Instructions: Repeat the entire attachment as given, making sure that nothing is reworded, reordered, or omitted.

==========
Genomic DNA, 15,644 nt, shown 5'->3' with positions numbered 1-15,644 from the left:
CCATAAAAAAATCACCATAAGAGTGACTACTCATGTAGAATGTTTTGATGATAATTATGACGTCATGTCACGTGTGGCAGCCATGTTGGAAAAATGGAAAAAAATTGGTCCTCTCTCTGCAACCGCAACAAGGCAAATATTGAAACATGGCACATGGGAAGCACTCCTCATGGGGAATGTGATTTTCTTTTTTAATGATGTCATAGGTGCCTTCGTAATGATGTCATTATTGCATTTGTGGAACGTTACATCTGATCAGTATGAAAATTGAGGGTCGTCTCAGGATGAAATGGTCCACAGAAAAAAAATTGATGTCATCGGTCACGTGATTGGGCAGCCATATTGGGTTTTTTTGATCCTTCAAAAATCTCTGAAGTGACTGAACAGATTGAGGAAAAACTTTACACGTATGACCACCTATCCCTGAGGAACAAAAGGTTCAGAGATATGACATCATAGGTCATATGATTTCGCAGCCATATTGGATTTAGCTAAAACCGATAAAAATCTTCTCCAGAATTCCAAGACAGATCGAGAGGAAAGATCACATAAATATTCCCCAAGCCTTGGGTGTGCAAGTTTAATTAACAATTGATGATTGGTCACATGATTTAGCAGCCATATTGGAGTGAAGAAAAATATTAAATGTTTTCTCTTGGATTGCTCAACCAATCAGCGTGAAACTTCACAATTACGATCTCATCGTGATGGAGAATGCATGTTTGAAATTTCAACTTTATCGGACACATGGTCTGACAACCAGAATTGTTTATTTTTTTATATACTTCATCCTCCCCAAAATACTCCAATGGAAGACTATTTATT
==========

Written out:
Genomic DNA, 15,644 nt, shown 5'->3' with positions numbered 1-15,644 from the left:
CCATAAAAAAATCACCATAAGAGTGACTACTCATGTAGAATGTTTTGATGATAATTATGACGTCATGTCACGTGTGGCAGCCATGTTGGAAAAATGGAAAAAAATTGGTCCTCTCTCTGCAACCGCAACAAGGCAAATATTGAAACATGGCACATGGGAAGCACTCCTCATGGGGAATGTGATTTTCTTTTTTAATGATGTCATAGGTGCCTTCGTAATGATGTCATTATTGCATTTGTGGAACGTTACATCTGATCAGTATGAAAATTGAGGGTCGTCTCAGGATGAAATGGTCCACAGAAAAAAAATTGATGTCATCGGTCACGTGATTGGGCAGCCATATTGGGTTTTTTTGATCCTTCAAAAATCTCTGAAGTGACTGAACAGATTGAGGAAAAACTTTACACGTATGACCACCTATCCCTGAGGAACAAAAGGTTCAGAGATATGACATCATAGGTCATATGATTTCGCAGCCATATTGGATTTAGCTAAAACCGATAAAAATCTTCTCCAGAATTCCAAGACAGATCGAGAGGAAAGATCACATAAATATTCCCCAAGCCTTGGGTGTGCAAGTTTAATTAACAATTGATGATTGGTCACATGATTTAGCAGCCATATTGGAGTGAAGAAAAATATTAAATGTTTTCTCTTGGATTGCTCAACCAATCAGCGTGAAACTTCACAATTACGATCTCATCGTGATGGAGAATGCATGTTTGAAATTTCAACTTTATCGGACACATGGTCTGACAACCAGAATTGTTTATTTTTTTATATACTTCATCCTCCCCAAAATACTCCAATGGAAGACTATTTATT